Creating art makes me feel alive and it connects me to my Gwich’in roots in many ways. I do a lot of research on our culture and I try to incorporate some of those traditional techniques into my art and my storytelling. I am always expending my knowledge about traditional ways of being and I love to practice new skills.
My creativity always starts from my heart. The first item I ever made was a small wall hanging when I was expecting my first child. I beaded the word “baby” and added a flower and a tree. I have kept sewing ever since, making a wide variety of work such as dream catchers, bone and antler jewelry, traditional dresses, moccasins, vests, mitts, and so on.
I am passionate about sharing stories. I did a residency in Banff with Indigenous storytellers. I also took part in a workshop with the Around Town Storytellers based in Nanaimo. I mostly share traditional stories, but I also love to share my own personal narratives. All these stories exist in my head and in my heart. Everyone knows that I keep threatening to write a book, but I feel like I have to share the stories first, preferably on stage.
What I love the most about storytelling and making art is that it allows me to connect with people. I’m especially inspired by our younger generation. I want young people to feel good about who they are and about their culture - which is why I want to empower them on their journey. I teach them how to make moccasins or how to bead, and they are amazed that they could learn these skills - that makes me so happy.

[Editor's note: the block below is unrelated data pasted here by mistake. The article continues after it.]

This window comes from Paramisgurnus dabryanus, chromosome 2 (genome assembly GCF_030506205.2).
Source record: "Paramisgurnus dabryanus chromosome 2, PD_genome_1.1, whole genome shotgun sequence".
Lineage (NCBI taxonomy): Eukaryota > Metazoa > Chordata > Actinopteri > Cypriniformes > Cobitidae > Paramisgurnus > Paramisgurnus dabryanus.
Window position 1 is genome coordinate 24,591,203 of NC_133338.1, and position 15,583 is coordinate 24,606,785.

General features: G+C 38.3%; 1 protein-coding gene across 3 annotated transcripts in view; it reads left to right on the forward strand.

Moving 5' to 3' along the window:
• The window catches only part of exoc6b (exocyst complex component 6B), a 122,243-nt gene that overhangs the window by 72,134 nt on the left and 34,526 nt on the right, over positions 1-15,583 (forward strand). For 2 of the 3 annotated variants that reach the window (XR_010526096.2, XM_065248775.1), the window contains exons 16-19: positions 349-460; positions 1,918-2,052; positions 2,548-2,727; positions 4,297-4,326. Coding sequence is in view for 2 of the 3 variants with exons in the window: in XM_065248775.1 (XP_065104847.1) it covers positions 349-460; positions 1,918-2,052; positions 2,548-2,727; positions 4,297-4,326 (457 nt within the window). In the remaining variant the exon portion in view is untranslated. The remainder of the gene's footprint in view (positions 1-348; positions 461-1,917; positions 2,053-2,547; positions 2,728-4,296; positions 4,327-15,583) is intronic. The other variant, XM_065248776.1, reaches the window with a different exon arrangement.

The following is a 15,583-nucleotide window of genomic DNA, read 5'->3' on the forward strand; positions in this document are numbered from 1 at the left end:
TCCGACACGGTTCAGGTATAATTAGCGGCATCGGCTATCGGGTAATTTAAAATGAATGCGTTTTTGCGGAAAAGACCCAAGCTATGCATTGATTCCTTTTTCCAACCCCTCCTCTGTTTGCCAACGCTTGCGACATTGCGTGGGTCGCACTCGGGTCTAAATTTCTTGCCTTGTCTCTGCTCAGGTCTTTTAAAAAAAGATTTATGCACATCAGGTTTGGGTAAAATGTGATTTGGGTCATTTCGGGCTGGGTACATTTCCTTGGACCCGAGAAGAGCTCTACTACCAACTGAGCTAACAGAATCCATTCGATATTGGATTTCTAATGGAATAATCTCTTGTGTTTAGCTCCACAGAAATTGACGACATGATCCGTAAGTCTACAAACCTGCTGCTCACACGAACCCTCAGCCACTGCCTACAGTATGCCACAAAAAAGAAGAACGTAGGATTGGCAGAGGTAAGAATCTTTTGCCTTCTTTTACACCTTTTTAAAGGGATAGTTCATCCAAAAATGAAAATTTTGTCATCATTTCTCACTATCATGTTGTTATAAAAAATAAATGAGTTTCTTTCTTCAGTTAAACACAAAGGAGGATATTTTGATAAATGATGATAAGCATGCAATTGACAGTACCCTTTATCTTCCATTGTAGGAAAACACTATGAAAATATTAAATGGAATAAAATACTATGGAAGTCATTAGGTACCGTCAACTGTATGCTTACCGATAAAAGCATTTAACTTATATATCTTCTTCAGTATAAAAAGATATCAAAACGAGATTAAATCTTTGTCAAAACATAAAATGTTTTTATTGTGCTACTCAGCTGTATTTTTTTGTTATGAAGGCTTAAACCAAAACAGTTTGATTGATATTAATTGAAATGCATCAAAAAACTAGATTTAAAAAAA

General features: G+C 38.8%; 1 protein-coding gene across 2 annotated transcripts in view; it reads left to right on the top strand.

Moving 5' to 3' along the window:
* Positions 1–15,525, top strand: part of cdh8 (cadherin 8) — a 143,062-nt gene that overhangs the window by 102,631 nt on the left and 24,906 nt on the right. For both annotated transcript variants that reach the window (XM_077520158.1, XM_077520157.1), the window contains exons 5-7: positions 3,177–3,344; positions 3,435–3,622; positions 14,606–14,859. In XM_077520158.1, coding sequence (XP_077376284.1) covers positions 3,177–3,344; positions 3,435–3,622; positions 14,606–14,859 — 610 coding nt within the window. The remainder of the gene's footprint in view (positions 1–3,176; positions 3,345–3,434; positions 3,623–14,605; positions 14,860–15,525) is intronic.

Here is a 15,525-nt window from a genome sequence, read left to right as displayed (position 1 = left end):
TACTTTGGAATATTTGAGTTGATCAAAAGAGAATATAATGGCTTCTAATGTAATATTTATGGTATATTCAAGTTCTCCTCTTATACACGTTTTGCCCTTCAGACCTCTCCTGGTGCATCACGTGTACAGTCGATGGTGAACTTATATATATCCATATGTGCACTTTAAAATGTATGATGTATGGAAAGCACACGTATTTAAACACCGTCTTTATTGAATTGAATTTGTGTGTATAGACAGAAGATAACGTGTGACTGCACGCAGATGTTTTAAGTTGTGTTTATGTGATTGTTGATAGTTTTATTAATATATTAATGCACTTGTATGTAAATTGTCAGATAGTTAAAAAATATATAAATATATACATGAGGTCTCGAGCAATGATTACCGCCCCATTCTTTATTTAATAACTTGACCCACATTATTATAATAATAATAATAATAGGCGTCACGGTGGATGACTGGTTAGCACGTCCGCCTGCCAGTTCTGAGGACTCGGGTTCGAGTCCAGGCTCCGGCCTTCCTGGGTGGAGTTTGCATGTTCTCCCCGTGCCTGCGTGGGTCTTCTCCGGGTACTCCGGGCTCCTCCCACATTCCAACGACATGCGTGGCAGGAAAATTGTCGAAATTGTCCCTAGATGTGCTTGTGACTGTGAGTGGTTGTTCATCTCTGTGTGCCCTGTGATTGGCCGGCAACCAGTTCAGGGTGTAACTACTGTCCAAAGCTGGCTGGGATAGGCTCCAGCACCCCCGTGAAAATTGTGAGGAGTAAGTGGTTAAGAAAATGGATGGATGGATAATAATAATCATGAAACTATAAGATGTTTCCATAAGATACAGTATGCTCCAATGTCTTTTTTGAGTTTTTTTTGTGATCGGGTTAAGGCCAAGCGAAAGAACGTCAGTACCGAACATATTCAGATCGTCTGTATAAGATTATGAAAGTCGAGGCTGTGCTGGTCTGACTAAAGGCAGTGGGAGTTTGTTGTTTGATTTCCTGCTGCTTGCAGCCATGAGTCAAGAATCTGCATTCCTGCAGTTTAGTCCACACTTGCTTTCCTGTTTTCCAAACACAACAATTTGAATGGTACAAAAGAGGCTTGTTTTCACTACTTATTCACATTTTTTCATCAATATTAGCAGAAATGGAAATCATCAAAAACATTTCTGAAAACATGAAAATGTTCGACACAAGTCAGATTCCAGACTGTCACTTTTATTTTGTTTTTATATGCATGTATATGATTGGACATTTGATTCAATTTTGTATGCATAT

Looking ahead, I am really excited to finally be able to learn how to tan moosehides. It makes me sad that it took me close to 60 years to get here, because in the past, our people would teach this knowledge to young women. Back then, they had to learn these important survival skills. With the arrival of residential schools, our ways of being were severed. It was just cut right out of the equation. It’s frustrating when I think about that, because I’ve always wanted to learn about those essential parts of my culture.
Making up for lost time, I’m also learning how to make fish skin leather. I’ve learned the basic process through online classes from someone living in Alaska, and I am now on my own journey to learn as much as I can about how our Gwich’in ancestors used those techniques. You can sometimes find me at seven in the morning working on fish skins; that’s how excited I am about this process! I plan on using this beautiful leather to make moccasins, bracelets, earrings, hats, and more. I am truly overjoyed to now have the time to do everything that I love the most.